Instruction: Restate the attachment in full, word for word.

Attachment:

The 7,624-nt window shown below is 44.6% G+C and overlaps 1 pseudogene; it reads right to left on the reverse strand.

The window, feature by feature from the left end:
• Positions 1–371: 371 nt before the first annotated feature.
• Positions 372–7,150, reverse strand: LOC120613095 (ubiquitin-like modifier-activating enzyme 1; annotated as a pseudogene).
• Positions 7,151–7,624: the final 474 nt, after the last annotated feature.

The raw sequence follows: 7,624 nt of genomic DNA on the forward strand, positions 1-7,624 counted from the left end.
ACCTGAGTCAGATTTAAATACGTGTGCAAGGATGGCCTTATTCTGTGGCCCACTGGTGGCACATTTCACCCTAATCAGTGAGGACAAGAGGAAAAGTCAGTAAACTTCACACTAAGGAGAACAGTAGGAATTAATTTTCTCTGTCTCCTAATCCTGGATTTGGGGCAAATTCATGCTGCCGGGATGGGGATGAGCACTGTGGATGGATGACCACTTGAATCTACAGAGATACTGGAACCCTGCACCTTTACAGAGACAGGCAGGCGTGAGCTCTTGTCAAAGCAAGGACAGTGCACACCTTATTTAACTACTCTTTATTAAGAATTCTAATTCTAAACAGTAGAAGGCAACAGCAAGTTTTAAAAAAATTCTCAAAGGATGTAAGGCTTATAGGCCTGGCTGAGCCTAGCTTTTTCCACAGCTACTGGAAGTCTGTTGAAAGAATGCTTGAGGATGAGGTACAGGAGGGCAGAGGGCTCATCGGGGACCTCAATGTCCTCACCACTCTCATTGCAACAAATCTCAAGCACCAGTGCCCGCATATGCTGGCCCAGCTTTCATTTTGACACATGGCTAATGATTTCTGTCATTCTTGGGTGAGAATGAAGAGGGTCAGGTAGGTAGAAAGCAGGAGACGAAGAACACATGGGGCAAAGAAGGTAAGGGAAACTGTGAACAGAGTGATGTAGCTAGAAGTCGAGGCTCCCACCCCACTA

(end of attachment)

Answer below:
The 7,624-nt window shown below is 44.6% G+C and overlaps 1 pseudogene; it reads right to left on the reverse strand.

The window, feature by feature from the left end:
• Positions 1–371: 371 nt before the first annotated feature.
• Positions 372–7,150, reverse strand: LOC120613095 (ubiquitin-like modifier-activating enzyme 1; annotated as a pseudogene).
• Positions 7,151–7,624: the final 474 nt, after the last annotated feature.

The raw sequence follows: 7,624 nt of genomic DNA on the forward strand, positions 1-7,624 counted from the left end.
ACCTGAGTCAGATTTAAATACGTGTGCAAGGATGGCCTTATTCTGTGGCCCACTGGTGGCACATTTCACCCTAATCAGTGAGGACAAGAGGAAAAGTCAGTAAACTTCACACTAAGGAGAACAGTAGGAATTAATTTTCTCTGTCTCCTAATCCTGGATTTGGGGCAAATTCATGCTGCCGGGATGGGGATGAGCACTGTGGATGGATGACCACTTGAATCTACAGAGATACTGGAACCCTGCACCTTTACAGAGACAGGCAGGCGTGAGCTCTTGTCAAAGCAAGGACAGTGCACACCTTATTTAACTACTCTTTATTAAGAATTCTAATTCTAAACAGTAGAAGGCAACAGCAAGTTTTAAAAAAATTCTCAAAGGATGTAAGGCTTATAGGCCTGGCTGAGCCTAGCTTTTTCCACAGCTACTGGAAGTCTGTTGAAAGAATGCTTGAGGATGAGGTACAGGAGGGCAGAGGGCTCATCGGGGACCTCAATGTCCTCACCACTCTCATTGCAACAAATCTCAAGCACCAGTGCCCGCATATGCTGGCCCAGCTTTCATTTTGACACATGGCTAATGATTTCTGTCATTCTTGGGTGAGAATGAAGAGGGTCAGGTAGGTAGAAAGCAGGAGACGAAGAACACATGGGGCAAAGAAGGTAAGGGAAACTGTGAACAGAGTGATGTAGCTAGAAGTCGAGGCTCCCACCCCACTA